On Sunday, scientists from the Global Carbon Project, an international research team, announced that countries emitted 39.8 billion tons of carbon dioxide in 2013. This is according to three articles published in the journals Nature Geoscience and Nature Climate Change.
The 2013 emissions are 2.3 percent higher than in 2012, equivalent to about 778 million tons of CO2.
“It’s in the wrong direction,” said Glen Peters, one of the scientists working on the Global Carbon Project. His team estimates that greenhouse gas emissions will increase by 2.5 percent by the end of 2014.
If these emission rates continue, scientists predict that average global temperatures will rise by 2°C in just 30 years. That’s a dangerous threshold UN members had pledged not to cross at the 2009 Copenhagen climate summit. There, countries promised to limit their greenhouse gas emissions in order to keep global temperatures under 2°C by the century’s end. If the GCP is correct, the planet will cross the threshold about 50 years too soon.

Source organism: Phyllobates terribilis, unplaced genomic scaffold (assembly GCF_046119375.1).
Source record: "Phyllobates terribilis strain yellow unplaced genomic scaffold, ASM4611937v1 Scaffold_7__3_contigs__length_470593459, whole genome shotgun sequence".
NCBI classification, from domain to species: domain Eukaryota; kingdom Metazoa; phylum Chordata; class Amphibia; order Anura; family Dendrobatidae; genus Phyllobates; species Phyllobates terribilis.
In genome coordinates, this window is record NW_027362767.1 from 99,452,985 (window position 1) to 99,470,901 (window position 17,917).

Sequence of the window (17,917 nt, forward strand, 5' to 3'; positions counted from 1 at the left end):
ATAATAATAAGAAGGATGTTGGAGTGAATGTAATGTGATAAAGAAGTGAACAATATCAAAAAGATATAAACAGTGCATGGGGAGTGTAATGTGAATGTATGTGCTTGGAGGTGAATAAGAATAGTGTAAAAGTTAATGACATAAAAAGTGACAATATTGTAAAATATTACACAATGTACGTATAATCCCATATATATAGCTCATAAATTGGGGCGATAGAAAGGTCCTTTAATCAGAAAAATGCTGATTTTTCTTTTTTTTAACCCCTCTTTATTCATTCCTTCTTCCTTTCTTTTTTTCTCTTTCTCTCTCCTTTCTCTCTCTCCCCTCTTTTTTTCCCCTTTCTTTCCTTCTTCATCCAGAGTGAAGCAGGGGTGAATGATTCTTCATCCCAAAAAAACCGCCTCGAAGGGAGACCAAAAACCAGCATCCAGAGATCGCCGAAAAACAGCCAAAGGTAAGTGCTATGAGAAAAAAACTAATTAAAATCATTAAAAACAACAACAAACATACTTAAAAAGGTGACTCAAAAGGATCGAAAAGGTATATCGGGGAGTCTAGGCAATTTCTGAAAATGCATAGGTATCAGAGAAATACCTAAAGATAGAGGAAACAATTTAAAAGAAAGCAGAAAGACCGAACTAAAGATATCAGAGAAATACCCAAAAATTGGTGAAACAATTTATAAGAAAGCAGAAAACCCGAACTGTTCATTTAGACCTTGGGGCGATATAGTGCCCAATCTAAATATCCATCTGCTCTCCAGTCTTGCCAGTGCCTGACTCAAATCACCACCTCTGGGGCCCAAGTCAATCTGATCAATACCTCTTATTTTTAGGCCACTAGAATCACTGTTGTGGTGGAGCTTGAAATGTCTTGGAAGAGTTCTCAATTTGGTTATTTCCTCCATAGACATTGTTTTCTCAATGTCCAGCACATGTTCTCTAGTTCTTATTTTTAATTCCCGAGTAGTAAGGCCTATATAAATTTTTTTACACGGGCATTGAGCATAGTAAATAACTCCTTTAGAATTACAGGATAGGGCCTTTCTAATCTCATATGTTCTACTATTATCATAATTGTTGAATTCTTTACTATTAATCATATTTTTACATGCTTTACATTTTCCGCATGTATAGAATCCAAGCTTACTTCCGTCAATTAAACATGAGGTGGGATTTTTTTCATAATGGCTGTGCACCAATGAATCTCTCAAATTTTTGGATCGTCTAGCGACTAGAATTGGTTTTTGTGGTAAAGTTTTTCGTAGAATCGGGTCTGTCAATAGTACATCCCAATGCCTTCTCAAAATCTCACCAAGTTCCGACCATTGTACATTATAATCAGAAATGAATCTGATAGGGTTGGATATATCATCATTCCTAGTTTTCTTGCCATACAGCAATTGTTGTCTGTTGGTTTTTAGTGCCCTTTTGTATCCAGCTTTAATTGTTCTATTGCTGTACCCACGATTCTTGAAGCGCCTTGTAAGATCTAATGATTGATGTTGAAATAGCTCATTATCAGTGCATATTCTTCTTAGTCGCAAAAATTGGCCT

“Time is running short,” said University of Exeter’s Pierre Friedlingstein, one of the studies’ co-authors. “The more we do nothing, the more likely we are to be hitting this wall in 2040-something.”
The U.S., China and India are currently the world’s biggest polluters, and each showed marked increases in pollution between 2012 and 2013. India’s emissions grew by 5.1 percent, China’s by 4.2 percent, and America’s by 2.9 percent. Yet of the 200 other countries pledged to cut their emissions, only 12 percent managed to do so.
At the international climate summit to be hosted tomorrow in New York City, only America will be sending its head of state, President Barack Obama. Both China and India will be sending representatives, due to conflicts in scheduling.